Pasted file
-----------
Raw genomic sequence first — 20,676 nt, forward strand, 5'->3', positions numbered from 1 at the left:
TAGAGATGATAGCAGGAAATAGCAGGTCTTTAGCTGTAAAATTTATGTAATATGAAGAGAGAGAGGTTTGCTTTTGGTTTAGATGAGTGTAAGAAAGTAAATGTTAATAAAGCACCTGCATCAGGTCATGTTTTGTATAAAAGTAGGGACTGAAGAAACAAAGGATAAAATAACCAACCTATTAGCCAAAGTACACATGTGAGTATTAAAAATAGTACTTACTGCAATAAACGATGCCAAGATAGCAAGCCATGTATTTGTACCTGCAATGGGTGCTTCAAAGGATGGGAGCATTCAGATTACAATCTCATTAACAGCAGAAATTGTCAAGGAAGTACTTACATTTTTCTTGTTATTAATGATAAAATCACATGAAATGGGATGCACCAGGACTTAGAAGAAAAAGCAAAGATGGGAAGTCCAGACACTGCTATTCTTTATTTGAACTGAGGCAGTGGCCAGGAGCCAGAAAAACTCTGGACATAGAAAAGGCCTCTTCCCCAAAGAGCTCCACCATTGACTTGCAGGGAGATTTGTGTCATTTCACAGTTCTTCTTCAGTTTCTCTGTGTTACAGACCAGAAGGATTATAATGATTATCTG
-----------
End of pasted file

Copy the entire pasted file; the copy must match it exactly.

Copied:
Raw genomic sequence first — 20,676 nt, forward strand, 5'->3', positions numbered from 1 at the left:
TAGAGATGATAGCAGGAAATAGCAGGTCTTTAGCTGTAAAATTTATGTAATATGAAGAGAGAGAGGTTTGCTTTTGGTTTAGATGAGTGTAAGAAAGTAAATGTTAATAAAGCACCTGCATCAGGTCATGTTTTGTATAAAAGTAGGGACTGAAGAAACAAAGGATAAAATAACCAACCTATTAGCCAAAGTACACATGTGAGTATTAAAAATAGTACTTACTGCAATAAACGATGCCAAGATAGCAAGCCATGTATTTGTACCTGCAATGGGTGCTTCAAAGGATGGGAGCATTCAGATTACAATCTCATTAACAGCAGAAATTGTCAAGGAAGTACTTACATTTTTCTTGTTATTAATGATAAAATCACATGAAATGGGATGCACCAGGACTTAGAAGAAAAAGCAAAGATGGGAAGTCCAGACACTGCTATTCTTTATTTGAACTGAGGCAGTGGCCAGGAGCCAGAAAAACTCTGGACATAGAAAAGGCCTCTTCCCCAAAGAGCTCCACCATTGACTTGCAGGGAGATTTGTGTCATTTCACAGTTCTTCTTCAGTTTCTCTGTGTTACAGACCAGAAGGATTATAATGATTATCTG